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3P Fault current Vs SLG

Discussion in 'General Discussion' started by SirSpark, Feb 21, 2009.

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  1. SirSpark Junior Level

    So I was looking over a study done by another firm and I noticed something that seemed odd. The single line to ground (SLG) fault current was almost as much as the 3 Phase fault current.

    To me this does not make sense. For the sake of discussion let's say the available 3 Phase fault current was 53,000 they show a SLG of 50,000. Is there any thing that could possible cause this? The system is 480 and the utility feeds are 25kV into three 2500kVA TX to 480 with three utility input feeds at 4000A to the facility on three different busses.

    thoughts?
  2. acobb Sparks Level

    Abaolutely makes sense. If the supply transformer is delta-wye, the line to ground fault duty would be higher than the three phase at the secondary. This occurs because the only zero sequence impedance you have at the secondary of the transformer is the transformer Z. None of the zero sequence from the primary transfers from the delta connection.
  3. SirSpark Junior Level

    I thought three phase bolted fault would be the worse case scenario?

    And would therefore be able to supply a higher available fault current. Which it does, I suppose I just assumed there to be a greater difference.

    I mean isn't the 3 Phase fault based on LLLG or is it just LLL

    I think I confused myself...lol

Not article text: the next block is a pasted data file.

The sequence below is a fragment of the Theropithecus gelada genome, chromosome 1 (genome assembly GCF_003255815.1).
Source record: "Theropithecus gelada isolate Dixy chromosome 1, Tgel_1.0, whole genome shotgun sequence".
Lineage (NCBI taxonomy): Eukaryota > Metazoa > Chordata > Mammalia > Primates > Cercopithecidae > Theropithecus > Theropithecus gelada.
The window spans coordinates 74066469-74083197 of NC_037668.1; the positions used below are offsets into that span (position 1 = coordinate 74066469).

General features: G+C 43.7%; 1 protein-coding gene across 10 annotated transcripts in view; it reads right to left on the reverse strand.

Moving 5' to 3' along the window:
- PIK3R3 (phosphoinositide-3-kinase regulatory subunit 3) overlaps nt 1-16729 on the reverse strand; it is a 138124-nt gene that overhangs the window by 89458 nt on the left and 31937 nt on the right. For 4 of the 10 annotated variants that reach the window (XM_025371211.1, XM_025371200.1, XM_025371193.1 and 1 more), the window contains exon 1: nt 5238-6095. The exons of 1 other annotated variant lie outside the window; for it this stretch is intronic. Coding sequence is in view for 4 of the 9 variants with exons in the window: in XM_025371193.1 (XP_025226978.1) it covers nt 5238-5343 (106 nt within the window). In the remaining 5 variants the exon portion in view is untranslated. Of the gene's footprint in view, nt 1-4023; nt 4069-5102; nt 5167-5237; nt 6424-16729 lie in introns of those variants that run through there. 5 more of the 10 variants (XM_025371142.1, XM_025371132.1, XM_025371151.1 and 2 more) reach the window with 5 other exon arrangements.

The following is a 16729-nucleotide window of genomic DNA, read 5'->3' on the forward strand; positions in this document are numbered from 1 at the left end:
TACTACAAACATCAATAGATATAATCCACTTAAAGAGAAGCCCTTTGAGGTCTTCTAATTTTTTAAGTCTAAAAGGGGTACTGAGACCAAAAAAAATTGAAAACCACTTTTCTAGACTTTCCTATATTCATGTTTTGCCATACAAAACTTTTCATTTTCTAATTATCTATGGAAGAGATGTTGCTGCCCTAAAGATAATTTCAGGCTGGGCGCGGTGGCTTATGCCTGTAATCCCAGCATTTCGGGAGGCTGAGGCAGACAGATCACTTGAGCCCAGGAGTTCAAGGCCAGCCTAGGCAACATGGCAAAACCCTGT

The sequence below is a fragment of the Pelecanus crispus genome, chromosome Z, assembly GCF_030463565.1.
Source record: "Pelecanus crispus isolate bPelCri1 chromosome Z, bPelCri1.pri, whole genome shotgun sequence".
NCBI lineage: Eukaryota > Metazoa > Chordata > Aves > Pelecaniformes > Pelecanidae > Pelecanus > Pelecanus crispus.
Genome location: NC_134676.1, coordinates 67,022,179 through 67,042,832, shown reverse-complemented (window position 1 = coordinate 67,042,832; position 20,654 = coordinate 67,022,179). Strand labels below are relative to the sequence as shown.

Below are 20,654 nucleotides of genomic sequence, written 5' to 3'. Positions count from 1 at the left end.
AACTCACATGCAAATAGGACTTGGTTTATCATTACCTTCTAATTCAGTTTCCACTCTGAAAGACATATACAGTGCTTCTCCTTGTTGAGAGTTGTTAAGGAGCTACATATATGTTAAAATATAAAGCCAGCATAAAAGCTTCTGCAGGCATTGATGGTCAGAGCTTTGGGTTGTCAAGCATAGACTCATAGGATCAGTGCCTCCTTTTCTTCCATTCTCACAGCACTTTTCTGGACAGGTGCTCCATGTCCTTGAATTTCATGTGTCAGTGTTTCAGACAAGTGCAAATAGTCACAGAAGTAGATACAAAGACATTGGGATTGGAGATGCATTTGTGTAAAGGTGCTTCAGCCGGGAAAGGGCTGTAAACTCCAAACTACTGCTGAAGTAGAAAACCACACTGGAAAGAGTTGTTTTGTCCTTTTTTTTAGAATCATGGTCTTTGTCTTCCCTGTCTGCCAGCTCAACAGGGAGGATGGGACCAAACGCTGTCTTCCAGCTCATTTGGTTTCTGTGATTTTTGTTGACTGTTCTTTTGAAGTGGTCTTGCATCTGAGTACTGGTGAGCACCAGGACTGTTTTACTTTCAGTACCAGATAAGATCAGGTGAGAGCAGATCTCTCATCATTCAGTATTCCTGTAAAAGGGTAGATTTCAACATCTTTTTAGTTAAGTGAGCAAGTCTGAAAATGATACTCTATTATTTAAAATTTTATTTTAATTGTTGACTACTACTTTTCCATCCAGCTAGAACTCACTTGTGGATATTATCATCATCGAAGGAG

4. acobb Sparks Level

    Well, it is actually true that a delta-wye without a resistance grounded secondary will have a higher L to G than 3Ph. fault current. It will generally be higher downstream of the transformer until the negative sequence Z builds to the point that it equals the positive sequence.

    If it is a wye-wye connection then this will not be the case.

    IE doesn't necessarily follow that trend though if you are expecting a three phase fault instead of a single phase fault.
  5. SirSpark Junior Level

    Hence symmetrical fault. I just figured that more "power" would be involved in a LLL than a SLG fault. I guess I was confusing IE with available fault current.
  6. jghrist Sparks Level

    There probably will be more energy involved in a LLL than SLG arcing fault even if the SLG fault current is higher. There are at least two arcs involved in a LLL fault and only one in a SLG fault.
  7. SirSpark Junior Level

    Yeah it all makes perfect sense now I dont know what I was thinking...

    I mean It is not Ia+Ib+Ic so why would fault current be any different....

    So then if we are talking delta-wye and similar conditions as previously stated one should suspect something is wrong if the SLG was significantly lower than the 3P....
  8. acobb Sparks Level

    You should suspect something is wrong with a delta - solidly grounded wye if the L to G is not the highest available.
  9. SirSpark Junior Level

    Sure enough I had my neutral impedance values incorrect on the transformers...
  10. acobb Sparks Level

    Good to get it figured out now instead of later!!! Glad it helped.
  11. SirSpark Junior Level

    Thanks for your help...

    Yeah I don't know what I was thinking, I was probably thinking to many things at once, the more I look at it the more it totally makes sense.

    At least I knew enough that something was odd in my calculations to further research it....

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